2

Punch down the dough and divide it into 12 pieces - I find this easiest to do by cutting it in half, then each half in half, then each piece in three. Then take each piece and cut it into about 6 pieces - this is easy to do with a dough scraper/bench knife, and they don't all have to be equal.

3

Line 12 muffin tins with paper liners and spray the papers with nonstick spray. Mix the sugar and cinnamon together in a small bowl and roll each piece of dough in it to coat, then place in the tins - so you'll have about 6 pieces in each tin. Sprinkle the remaining cinnamon sugar overtop. Cover loosely with a tea towel and let sit for another hour. Toward the end of the rising time, preheat the oven to 350°F.

4

Bake for about 20 minutes, until golden. In a small dish, stir together the sugar and water and brush/dab over the tops of the buns while they're still warm. Stir together the icing sugar and milk or cream and drizzle over the cooled buns.

Category,

Ingredients

Dough
 1/2 cup lukewarm milk
 1/2 cup lukewarm water
 3 Tbsp. sugar (white or brown)
 2 1/4 tsp. active dry yeast
 3 cups all-purpose flour
 1/4 cup instant potato flakes (optional)
 1 large egg
 1/4 cup butter, at room temperature
 1 tsp. salt
 1/2 cup raisins (dark, golden or both)
 1/3 cup candied citron (optional)
Glaze
 2 Tbsp. sugar
 1 Tbsp. water
Sugar + drizzle
 1/3 cup sugar
 1-2 tsp. cinnamon
 1/2 cup icing sugar
 1 Tbsp. milk or cream
 1/4 tsp. vanilla (optional)

Directions

1

To make the dough, put the warm milk and water in a large bowl, and sprinkle a pinch of the sugar and all of the yeast overtop; let sit for 5 minutes, until it gets foamy. Add the flour, remaining sugar, potato flakes, egg, butter and salt and blend until you have a sticky dough; add the raisins and candied citron and knead (in your stand mixer with a dough hook or on a lightly floured countertop) until smooth and elastic. It should be slightly tacky. Place in a greased bowl, cover with a tea towel and let sit for an hour, until doubled in bulk.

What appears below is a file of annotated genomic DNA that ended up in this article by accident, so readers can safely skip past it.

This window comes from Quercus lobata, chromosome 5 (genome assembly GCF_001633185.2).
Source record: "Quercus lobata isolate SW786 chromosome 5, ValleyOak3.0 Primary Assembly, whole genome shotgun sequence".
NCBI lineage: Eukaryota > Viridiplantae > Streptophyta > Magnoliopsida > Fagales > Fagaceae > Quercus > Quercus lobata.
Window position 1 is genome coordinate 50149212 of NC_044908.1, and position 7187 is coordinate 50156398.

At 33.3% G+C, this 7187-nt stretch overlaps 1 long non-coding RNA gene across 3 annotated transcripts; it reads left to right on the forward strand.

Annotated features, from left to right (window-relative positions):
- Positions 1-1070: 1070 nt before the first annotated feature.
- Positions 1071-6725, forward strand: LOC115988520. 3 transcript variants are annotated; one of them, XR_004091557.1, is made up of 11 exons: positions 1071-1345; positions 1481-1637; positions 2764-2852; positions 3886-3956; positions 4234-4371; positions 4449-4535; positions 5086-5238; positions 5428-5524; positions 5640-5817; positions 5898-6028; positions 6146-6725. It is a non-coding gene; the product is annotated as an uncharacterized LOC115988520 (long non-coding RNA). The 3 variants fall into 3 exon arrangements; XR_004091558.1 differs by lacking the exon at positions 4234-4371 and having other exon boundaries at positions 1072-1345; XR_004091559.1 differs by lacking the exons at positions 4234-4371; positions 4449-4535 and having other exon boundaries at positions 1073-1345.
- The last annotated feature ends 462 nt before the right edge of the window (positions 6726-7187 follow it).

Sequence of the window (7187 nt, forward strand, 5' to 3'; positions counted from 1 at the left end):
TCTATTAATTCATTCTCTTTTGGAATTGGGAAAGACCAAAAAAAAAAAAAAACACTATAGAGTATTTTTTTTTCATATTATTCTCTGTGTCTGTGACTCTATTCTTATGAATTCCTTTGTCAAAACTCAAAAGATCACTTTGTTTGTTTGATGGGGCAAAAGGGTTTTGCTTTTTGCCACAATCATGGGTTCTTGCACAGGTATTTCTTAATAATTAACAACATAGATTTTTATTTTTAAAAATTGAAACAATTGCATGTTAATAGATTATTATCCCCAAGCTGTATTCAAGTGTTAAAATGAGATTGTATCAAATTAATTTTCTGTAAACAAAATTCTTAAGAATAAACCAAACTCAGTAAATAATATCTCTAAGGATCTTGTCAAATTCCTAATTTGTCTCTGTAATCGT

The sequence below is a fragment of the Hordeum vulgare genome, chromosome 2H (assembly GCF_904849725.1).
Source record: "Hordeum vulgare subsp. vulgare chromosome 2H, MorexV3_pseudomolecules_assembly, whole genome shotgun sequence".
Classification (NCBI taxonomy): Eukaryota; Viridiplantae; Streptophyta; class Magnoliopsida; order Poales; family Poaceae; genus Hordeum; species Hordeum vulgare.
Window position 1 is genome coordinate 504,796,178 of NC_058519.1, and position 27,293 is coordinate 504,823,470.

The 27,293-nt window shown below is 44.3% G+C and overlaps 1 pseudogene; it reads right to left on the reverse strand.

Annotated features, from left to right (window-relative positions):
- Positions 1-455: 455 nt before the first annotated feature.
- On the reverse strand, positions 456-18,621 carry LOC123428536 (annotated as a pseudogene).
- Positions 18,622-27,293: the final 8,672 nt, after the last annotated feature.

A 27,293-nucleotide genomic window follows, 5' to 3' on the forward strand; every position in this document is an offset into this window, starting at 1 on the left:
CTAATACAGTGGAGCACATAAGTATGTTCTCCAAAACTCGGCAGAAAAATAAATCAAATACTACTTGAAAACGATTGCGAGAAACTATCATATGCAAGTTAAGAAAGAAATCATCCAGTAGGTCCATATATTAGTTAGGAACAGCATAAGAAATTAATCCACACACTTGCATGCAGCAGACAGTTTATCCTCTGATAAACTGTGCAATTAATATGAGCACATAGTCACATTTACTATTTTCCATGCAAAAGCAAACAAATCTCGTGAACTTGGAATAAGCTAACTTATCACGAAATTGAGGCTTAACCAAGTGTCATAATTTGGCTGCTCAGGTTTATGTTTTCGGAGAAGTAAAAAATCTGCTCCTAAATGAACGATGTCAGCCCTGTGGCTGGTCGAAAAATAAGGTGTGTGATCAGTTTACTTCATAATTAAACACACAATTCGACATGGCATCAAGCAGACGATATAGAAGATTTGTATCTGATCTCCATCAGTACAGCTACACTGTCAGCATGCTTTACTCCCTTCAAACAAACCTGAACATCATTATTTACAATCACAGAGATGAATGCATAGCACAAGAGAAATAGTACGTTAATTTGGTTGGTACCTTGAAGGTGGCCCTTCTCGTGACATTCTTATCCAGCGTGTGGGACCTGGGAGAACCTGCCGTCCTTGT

2

Punch down the dough and divide it into 12 pieces - I find this easiest to do by cutting it in half, then each half in half, then each piece in three. Then take each piece and cut it into about 6 pieces - this is easy to do with a dough scraper/bench knife, and they don't all have to be equal.

3

Line 12 muffin tins with paper liners and spray the papers with nonstick spray. Mix the sugar and cinnamon together in a small bowl and roll each piece of dough in it to coat, then place in the tins - so you'll have about 6 pieces in each tin. Sprinkle the remaining cinnamon sugar overtop. Cover loosely with a tea towel and let sit for another hour. Toward the end of the rising time, preheat the oven to 350°F.

4

Bake for about 20 minutes, until golden. In a small dish, stir together the sugar and water and brush/dab over the tops of the buns while they're still warm. Stir together the icing sugar and milk or cream and drizzle over the cooled buns.

Cinnamon-Raisin Hot Cross Pull-apart Buns
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24 comments on “Cinnamon-Raisin Pull-apart Hot Cross Buns

  1. Kristin
    April 16, 2014 at 9:55 am

    Yum, thank you! Yesterday actually I was wondering if I could find a good recipe for hot cross buns – no idea why. Glad I found these!

  2. Jo-Anna
    April 16, 2014 at 10:03 am

    Wow do these look amazing! I’m adding them to my Easter weekend baking! YUM!

  3. Julie
    April 16, 2014 at 10:21 am

    Thanks guys! Hope you like them!

  4. Lorraine
    April 16, 2014 at 12:28 pm

    Thanks Julie. I was just coming to your page to see if you had a hot cross recipe, as like you I’ve never been overjoyed with the ones I’ve tried before, and you always have such great recipes and ideas. Will definitely try these instead this weekend. Did you use 1/4 cup extra flour instead of potato flakes?

  5. Jules @ WolfItDown
    April 16, 2014 at 2:41 pm

    I knew opening this post wasn’t a good idea – now I’m silly for hot cross buns! And not the ones with the not-really-icing crosses (I totally see that, and have often pondered upon the meaning of them…just…why?! Icing is the easiest thing to make!).

    I simply adore your take on these little things, and…Oooft I’m just so sad I’m already stuffed with dinner, because these look divine! I can only imagine the feeling of tearing off the little bits of baked dough, packed full of raisins and cinnamon, mmm ^ ^

  6. Erica B.
    April 16, 2014 at 3:24 pm

    These look fantastic Julie! We’re having the cousins over for easter brunch, these are definitely going on the menu.